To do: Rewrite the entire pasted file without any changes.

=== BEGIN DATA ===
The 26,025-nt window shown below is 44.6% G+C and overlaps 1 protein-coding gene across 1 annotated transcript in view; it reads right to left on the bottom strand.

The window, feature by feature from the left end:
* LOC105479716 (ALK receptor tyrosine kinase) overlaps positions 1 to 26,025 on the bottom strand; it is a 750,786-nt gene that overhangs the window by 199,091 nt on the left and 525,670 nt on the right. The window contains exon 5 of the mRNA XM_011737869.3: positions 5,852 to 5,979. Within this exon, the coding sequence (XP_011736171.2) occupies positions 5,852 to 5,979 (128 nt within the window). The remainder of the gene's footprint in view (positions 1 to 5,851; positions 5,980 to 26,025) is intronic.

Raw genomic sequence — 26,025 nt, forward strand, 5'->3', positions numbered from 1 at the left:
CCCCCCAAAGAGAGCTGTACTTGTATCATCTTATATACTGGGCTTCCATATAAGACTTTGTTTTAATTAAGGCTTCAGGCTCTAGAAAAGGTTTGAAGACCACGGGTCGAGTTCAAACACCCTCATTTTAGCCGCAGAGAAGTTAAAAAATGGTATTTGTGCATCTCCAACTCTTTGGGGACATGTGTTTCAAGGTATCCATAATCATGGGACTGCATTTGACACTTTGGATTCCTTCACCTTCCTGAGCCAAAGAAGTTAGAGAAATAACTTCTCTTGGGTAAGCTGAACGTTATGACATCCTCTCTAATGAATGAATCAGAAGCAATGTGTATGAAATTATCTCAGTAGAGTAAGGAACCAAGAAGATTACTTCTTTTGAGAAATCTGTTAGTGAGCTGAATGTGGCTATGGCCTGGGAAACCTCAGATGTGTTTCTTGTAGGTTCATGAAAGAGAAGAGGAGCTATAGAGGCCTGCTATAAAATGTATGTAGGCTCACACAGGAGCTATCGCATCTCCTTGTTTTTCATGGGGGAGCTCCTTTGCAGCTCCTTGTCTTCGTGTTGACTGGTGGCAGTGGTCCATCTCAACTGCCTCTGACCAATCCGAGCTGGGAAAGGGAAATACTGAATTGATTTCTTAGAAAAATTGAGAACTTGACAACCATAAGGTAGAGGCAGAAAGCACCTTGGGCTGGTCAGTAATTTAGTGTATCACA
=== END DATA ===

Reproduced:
The 26,025-nt window shown below is 44.6% G+C and overlaps 1 protein-coding gene across 1 annotated transcript in view; it reads right to left on the bottom strand.

The window, feature by feature from the left end:
* LOC105479716 (ALK receptor tyrosine kinase) overlaps positions 1 to 26,025 on the bottom strand; it is a 750,786-nt gene that overhangs the window by 199,091 nt on the left and 525,670 nt on the right. The window contains exon 5 of the mRNA XM_011737869.3: positions 5,852 to 5,979. Within this exon, the coding sequence (XP_011736171.2) occupies positions 5,852 to 5,979 (128 nt within the window). The remainder of the gene's footprint in view (positions 1 to 5,851; positions 5,980 to 26,025) is intronic.

Raw genomic sequence — 26,025 nt, forward strand, 5'->3', positions numbered from 1 at the left:
CCCCCCAAAGAGAGCTGTACTTGTATCATCTTATATACTGGGCTTCCATATAAGACTTTGTTTTAATTAAGGCTTCAGGCTCTAGAAAAGGTTTGAAGACCACGGGTCGAGTTCAAACACCCTCATTTTAGCCGCAGAGAAGTTAAAAAATGGTATTTGTGCATCTCCAACTCTTTGGGGACATGTGTTTCAAGGTATCCATAATCATGGGACTGCATTTGACACTTTGGATTCCTTCACCTTCCTGAGCCAAAGAAGTTAGAGAAATAACTTCTCTTGGGTAAGCTGAACGTTATGACATCCTCTCTAATGAATGAATCAGAAGCAATGTGTATGAAATTATCTCAGTAGAGTAAGGAACCAAGAAGATTACTTCTTTTGAGAAATCTGTTAGTGAGCTGAATGTGGCTATGGCCTGGGAAACCTCAGATGTGTTTCTTGTAGGTTCATGAAAGAGAAGAGGAGCTATAGAGGCCTGCTATAAAATGTATGTAGGCTCACACAGGAGCTATCGCATCTCCTTGTTTTTCATGGGGGAGCTCCTTTGCAGCTCCTTGTCTTCGTGTTGACTGGTGGCAGTGGTCCATCTCAACTGCCTCTGACCAATCCGAGCTGGGAAAGGGAAATACTGAATTGATTTCTTAGAAAAATTGAGAACTTGACAACCATAAGGTAGAGGCAGAAAGCACCTTGGGCTGGTCAGTAATTTAGTGTATCACA